Jane Dorian knows a thing or two about gardening. As a born and bred Manhattanite, the Partners Trust Associate figured all food came from restaurants. But once she relocated to Pacific Palisades, she was introduced to the world of organic gardening. With that, she was thrilled to discover the delight and magic that comes with having your very own garden, not to mention the knowledge.
Affectionately referred to as her sanctuary, Jane sees her garden as more than just that. This peaceful space offers a feeling of friendship and support. Her bond with the earth has grown deeper and she’s managed to extend that to others by preparing heart-warming, satisfying meals from the fruits and vegetables she grows. The sprawling space that Jane works in is a wonder—akin to a Tuscan dream. She tends to the fresh herbs and bay leaves that make up her culinary creations, picks plump Meyer lemons from lush trees, admires a sweet climbing fig tree and marvels in the rich scent of peppermint geranium.
We caught up with Jane and asked her just what makes her garden grow. With a jovial spirit she took us on a journey through her space and shared her secrets, making all of us entertain gardening and the “sense of adventure it brings.”
What has been your biggest challenge and your greatest reward in terms of gardening?
Sometimes I feel I am in a big competition with the birds and squirrels who know how delicious the food is in my organic garden. Sadly, they keep longer hours than I and they can see in the dark. It is always a race to pick my food before they help themselves!
Tell us about some of the things currently growing in your garden. Why did you select those flowers, vegetables, fruits or herbs to take up space here?
Have you ever picked a strawberry and just popped it into your mouth? There is nothing sweeter. It’s too easy to forget how delectable fresh—and I mean really fresh—food can taste. My garden is a friend and associate that supports me in my love of cooking and entertaining. Those that have dined at my home know the difference my garden makes. Having fresh herbs, fruit, and vegetables all year ‘round and incorporating them into my menus, keeps my cooking fresh and inventive.
Most things grown in a garden get a second life, whether as decoration or food. What are you doing with the things you’re growing?
My garden teaches me not to be wasteful. When my Meyer lemon trees are prolific, I make preserved lemons, and when the Kumquats are falling off the tree, I dehydrate them, using them in salads or pulverizing them to use them as a spice. My lemon verbena doubles as a tea and game tenderizer. And talk about a second life, we have five one-hundred-year-old olive trees and, once in harvest, we press the olives into a house olive oil. Speaking of, the smells are divine and the plants simply beautiful. One has to feel happy when in my garden. One of my favorite photos was my daughter’s spontaneous reaction when she was walking through.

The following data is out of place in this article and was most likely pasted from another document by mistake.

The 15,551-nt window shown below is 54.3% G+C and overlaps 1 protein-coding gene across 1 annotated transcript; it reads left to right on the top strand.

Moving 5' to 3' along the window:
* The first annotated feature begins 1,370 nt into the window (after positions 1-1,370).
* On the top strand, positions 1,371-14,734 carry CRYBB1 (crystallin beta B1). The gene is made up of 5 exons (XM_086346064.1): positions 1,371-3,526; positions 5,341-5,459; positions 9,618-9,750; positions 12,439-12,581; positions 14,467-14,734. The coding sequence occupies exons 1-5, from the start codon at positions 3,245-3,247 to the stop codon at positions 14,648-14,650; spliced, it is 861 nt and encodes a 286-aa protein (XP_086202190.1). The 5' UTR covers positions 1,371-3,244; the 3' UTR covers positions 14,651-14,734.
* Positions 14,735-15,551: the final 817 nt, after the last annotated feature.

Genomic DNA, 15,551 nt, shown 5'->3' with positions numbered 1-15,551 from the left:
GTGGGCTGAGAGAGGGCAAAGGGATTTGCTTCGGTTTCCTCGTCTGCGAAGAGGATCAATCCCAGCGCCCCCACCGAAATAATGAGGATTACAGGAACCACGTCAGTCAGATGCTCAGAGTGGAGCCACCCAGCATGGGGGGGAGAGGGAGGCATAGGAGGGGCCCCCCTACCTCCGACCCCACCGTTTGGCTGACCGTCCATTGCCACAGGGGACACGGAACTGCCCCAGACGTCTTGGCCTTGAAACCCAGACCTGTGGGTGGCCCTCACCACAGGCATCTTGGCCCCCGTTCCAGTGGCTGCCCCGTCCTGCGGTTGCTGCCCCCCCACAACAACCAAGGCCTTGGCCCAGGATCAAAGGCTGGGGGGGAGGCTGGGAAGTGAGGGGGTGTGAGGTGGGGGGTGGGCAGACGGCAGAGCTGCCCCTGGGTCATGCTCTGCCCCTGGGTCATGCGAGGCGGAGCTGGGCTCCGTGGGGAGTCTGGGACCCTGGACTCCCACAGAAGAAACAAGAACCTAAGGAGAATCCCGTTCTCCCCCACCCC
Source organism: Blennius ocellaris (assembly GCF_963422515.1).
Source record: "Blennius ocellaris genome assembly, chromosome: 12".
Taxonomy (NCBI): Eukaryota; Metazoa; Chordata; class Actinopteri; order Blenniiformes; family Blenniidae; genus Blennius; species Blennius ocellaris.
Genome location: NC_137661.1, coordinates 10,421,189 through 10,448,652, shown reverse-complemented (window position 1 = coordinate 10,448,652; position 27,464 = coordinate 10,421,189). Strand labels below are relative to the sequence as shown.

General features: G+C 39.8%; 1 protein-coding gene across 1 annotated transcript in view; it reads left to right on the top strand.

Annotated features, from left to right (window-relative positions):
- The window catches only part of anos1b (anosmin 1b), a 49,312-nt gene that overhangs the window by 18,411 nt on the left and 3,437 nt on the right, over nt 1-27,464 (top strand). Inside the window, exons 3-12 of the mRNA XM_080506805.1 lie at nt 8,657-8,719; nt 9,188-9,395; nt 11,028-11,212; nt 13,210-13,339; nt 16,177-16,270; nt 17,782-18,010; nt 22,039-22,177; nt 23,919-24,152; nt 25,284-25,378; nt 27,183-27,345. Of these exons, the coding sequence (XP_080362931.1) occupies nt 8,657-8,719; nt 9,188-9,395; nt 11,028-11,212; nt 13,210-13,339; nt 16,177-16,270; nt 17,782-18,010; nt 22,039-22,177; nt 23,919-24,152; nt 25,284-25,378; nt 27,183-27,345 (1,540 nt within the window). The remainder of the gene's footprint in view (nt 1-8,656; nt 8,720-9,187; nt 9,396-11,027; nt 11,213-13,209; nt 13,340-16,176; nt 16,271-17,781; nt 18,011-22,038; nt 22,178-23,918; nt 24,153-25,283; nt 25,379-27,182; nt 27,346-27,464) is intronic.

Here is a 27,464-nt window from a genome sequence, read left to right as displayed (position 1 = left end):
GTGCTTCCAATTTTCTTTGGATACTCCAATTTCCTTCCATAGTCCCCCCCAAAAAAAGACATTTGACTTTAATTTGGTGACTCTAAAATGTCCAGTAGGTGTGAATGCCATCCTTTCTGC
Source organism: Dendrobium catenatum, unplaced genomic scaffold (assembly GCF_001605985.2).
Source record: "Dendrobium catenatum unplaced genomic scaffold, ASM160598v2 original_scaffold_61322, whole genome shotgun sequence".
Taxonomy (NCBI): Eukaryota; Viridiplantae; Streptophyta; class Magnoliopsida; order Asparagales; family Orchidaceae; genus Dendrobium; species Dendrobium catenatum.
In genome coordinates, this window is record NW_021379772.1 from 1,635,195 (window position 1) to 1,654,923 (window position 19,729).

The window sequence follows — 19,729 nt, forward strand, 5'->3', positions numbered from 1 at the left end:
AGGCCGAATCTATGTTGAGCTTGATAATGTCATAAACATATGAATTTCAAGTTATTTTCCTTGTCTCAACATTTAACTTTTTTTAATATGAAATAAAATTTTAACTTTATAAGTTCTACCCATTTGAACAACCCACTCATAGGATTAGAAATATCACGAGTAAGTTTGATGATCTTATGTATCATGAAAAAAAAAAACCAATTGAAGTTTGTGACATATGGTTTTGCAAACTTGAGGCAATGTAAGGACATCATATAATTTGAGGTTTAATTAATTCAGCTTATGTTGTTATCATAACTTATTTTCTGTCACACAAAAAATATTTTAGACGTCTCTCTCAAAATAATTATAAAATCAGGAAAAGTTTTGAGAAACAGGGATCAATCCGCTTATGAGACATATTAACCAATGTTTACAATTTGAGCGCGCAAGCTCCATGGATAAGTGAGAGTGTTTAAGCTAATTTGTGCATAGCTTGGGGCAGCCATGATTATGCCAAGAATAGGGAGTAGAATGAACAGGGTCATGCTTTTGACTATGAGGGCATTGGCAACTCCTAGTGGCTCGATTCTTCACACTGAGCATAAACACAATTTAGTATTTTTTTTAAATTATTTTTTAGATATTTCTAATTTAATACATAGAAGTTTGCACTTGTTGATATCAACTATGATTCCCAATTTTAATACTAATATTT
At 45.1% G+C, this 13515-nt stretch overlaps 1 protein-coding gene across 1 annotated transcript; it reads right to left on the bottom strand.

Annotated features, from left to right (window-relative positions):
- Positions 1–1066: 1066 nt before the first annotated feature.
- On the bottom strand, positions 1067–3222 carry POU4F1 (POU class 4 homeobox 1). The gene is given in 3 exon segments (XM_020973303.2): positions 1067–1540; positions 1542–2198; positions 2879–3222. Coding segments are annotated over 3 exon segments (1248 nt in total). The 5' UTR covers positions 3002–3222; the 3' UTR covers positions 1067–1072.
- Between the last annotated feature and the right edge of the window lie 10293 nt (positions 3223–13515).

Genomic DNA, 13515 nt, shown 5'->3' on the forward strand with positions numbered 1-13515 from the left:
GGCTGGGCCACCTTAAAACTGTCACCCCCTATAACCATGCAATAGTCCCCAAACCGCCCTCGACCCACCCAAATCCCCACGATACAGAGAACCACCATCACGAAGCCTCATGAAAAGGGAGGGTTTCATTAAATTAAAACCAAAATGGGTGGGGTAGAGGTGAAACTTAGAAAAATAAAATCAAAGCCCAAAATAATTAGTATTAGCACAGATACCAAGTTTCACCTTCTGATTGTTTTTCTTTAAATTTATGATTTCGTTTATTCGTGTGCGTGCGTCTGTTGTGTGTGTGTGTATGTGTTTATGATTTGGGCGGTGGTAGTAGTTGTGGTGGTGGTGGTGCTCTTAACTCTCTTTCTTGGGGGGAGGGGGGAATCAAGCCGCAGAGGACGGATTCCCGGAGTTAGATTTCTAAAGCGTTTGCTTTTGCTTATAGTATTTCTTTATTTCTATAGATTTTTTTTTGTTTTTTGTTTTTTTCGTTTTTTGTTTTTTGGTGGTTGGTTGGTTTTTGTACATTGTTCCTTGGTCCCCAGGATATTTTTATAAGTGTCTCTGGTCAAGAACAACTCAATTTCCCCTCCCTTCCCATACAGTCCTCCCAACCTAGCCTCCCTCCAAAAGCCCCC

I am fortunate to have a large yard. It Initially feels like a stroll through Tuscany with the old olive and pepper trees. But turn the corner and you’re greeted by a climbing white fig tree followed by blueberries, strawberries, lemon, lime, peach, plum, pomegranate trees, all situated next to three raised beds with vegetables and herbs. You also cannot miss the smell of Osmanthus and gardenia wafting in the air along with surprise scents of peppermint geranium and Italian hydrangeas that are in the shape of cones rather than balls.
What story does your garden tell?
My garden reflects my love of travel. Whenever I visit another country, I always take a cooking class. So when I’m introduced and inspired by an ingredient indigenous to a country, I plant it in my garden. When traveling in Vietnam I was introduced to and became quickly obsessed with their chilies. They are big, red, sweet and have just a hint of heat. While ubiquitous in their open markets (see photo below) there were none to be found in Los Angeles. So I bought seeds and grew my own.
I was equally obsessed with fresh peppercorns. One cannot imagine the vibrant taste of a fresh peppercorn—soft and sweet with a nod to what most of us register as pepper. Tasting a fresh peppercorn was like a religious experience for me. When dining at one of Cambodia’s highest-rated restaurants, after I downed my husband’s peppercorns, I asked the couple at the next table if I could have theirs. Try as I might to grow these peppercorns, our climate does not support their growth.
Do you expect your garden to change or evolve at any point and if so, how?
My garden is always changing with the seasons and with my sense of adventure. I love to try different varieties of foods and am always up for something new.
How has gardening changed your life?
Gardening grounds me. It is a responsibility. It must always be tended to, used, enjoyed and respected. It requires care and connection.
Do you have a favorite recipe that your garden inspired you to finally try?
While I have many favorite recipes, my go to garden staples are pesto and salads made with all of the lettuces, vegetables and herbs.
Describe your garden in one word. Go…
Paradise. My advice to anyone entertaining planting a garden–DO IT! It’s the gift that keeps on giving!